This post will briefly explore the career of the first Bounty replica. The last post explored the history of the original HMAV Bounty of 1787, and the next post will focus on the later 1978 replica.
The first major replica of HM Armed Vessel Bounty, of “Mutiny on the Bounty” fame, had a remarkable career in her own right.* Her story could readily form the basis of a theatrical production or a motion picture. This new Bounty was completed in 1960, at Smith and Rhuland shipyard, Lunenburg, Nova Scotia. Smith and Rhuland are one of the last examples of the shipyards that made Atlantic Canada one of the most prolific centers of wooden shipbuilding from the 1850s to the 1870s.
This shipyard had built famous schooners such as Bluenose, and would go on to build stunning replicas, such as the Bluenose II, and HMS Rose/Surprise. Bounty’s design and construction was funded by Metro Goldwyn Mayer, for their blockbuster Mutiny on the Bounty, starring Marlon Brando and Trevor Howard (as Fletcher Christian and Lt. Bligh, respectively). After trials, the ship left for filming in Tahiti, with a working crew of Nova Scotians, who would spend more than a year far from home. The film would debut to mixed reviews in 1962.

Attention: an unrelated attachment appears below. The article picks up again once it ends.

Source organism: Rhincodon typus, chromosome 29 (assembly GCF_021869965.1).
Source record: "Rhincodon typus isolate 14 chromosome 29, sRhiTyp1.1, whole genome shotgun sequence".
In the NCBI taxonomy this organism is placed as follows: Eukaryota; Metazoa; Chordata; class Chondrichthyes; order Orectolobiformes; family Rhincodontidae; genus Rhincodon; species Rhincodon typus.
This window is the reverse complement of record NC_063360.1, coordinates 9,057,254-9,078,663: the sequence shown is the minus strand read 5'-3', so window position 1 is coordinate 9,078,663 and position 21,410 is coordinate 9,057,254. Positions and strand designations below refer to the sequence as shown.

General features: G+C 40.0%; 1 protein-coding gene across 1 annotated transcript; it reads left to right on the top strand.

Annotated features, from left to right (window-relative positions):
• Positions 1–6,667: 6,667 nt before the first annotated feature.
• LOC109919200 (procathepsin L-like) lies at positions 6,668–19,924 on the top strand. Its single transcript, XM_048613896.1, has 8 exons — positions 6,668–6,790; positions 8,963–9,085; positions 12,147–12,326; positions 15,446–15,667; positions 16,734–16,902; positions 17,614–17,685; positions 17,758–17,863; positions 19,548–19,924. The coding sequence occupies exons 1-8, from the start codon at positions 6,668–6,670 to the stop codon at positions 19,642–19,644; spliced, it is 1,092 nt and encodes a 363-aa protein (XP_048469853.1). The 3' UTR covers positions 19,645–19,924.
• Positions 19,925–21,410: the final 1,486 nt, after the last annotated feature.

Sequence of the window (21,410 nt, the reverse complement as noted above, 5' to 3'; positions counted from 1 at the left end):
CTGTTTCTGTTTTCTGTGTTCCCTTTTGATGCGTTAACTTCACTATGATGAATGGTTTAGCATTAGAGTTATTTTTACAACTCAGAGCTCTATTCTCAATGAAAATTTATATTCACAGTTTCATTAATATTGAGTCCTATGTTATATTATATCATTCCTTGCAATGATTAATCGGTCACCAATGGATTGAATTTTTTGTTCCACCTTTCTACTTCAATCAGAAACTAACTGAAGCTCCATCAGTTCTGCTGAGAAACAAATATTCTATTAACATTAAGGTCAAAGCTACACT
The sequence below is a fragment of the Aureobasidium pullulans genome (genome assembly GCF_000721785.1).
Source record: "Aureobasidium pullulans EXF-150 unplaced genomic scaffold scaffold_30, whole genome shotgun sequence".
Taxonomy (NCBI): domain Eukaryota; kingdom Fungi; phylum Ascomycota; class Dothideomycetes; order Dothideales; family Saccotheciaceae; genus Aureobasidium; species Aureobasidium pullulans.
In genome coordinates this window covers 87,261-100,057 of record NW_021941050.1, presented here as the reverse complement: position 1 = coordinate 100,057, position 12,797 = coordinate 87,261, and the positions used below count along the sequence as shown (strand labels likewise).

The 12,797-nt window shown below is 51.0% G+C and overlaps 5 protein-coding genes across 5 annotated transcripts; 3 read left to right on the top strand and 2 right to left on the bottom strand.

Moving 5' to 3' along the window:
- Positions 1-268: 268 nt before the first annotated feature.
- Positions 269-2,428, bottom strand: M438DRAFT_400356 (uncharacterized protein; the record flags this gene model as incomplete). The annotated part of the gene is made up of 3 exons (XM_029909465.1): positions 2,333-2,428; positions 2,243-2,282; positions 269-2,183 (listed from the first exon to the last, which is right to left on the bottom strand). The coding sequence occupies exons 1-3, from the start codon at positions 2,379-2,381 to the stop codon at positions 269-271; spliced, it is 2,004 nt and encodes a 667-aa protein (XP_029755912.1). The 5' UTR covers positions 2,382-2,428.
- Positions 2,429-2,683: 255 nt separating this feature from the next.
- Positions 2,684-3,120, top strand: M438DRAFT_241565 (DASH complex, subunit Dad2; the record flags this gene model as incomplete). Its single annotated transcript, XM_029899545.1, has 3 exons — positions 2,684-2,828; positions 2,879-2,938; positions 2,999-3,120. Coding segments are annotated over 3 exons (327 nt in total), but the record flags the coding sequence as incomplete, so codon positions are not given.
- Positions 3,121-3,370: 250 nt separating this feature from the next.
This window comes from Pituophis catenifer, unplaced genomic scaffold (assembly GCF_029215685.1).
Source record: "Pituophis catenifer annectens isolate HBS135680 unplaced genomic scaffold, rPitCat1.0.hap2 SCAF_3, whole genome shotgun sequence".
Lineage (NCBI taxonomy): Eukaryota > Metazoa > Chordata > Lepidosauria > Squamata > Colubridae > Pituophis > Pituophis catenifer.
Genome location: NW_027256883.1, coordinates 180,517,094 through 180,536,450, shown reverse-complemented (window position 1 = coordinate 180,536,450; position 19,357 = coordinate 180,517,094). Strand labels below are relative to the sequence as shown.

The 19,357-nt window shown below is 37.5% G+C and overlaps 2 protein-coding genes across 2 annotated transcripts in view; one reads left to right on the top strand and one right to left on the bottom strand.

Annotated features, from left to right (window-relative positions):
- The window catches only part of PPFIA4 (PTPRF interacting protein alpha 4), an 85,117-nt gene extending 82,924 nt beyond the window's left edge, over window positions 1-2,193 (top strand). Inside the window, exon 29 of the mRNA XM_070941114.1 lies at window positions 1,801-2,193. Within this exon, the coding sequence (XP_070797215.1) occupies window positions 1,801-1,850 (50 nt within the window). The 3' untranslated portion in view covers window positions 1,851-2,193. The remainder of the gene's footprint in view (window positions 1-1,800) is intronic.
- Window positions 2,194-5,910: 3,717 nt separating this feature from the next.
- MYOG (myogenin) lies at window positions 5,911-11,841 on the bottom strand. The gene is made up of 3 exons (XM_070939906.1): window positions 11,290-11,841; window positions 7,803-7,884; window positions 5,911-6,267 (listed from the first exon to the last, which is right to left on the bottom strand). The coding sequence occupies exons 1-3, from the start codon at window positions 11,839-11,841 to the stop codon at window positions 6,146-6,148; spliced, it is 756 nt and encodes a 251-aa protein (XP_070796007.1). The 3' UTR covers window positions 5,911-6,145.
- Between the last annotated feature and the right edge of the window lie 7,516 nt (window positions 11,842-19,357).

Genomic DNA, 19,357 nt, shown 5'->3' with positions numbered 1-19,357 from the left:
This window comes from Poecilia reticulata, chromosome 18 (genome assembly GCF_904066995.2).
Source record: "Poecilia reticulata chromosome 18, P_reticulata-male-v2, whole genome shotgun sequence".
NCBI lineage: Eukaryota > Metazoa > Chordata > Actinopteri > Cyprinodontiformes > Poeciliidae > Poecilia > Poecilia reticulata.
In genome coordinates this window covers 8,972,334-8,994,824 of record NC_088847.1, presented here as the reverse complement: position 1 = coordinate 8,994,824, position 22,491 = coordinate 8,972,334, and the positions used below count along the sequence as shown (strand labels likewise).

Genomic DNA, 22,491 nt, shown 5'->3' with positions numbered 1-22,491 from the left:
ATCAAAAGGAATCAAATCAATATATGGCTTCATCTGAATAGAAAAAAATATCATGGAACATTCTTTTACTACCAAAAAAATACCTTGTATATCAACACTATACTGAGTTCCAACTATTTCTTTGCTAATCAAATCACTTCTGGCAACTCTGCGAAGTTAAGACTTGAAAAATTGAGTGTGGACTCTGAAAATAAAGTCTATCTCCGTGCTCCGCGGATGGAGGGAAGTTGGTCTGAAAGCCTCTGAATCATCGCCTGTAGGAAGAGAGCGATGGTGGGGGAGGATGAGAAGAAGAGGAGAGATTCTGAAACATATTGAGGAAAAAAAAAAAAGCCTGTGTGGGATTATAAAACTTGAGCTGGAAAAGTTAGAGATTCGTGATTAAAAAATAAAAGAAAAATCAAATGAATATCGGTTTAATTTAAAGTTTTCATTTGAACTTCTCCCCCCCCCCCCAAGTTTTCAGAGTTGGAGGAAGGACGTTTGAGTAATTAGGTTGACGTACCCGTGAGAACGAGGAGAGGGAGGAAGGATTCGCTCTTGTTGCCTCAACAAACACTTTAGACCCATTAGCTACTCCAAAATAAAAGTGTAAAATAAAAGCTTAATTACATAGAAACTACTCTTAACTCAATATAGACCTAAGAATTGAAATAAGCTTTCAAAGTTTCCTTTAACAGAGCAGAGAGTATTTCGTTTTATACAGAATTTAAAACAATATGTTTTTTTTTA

This replica had taken 8 months to complete and, to help filming on board, was much larger than the original ship; the movie ship was at least 30 feet longer, with a total sparred length of 180′, a 120′ long weather deck, and a breadth (maximum hull width) of 31.5′. All this gave the ship 200 tons of added weight. 400,000 board feet of wood –mostly oak and Douglas fir– went into construction. Bounty could be propelled by its auxiliary engines, but was a fully-functioning wooden-hulled sailing vessel that could hoist a massive spread of canvas on her three masts. The main mast soared to 111 feet above the water.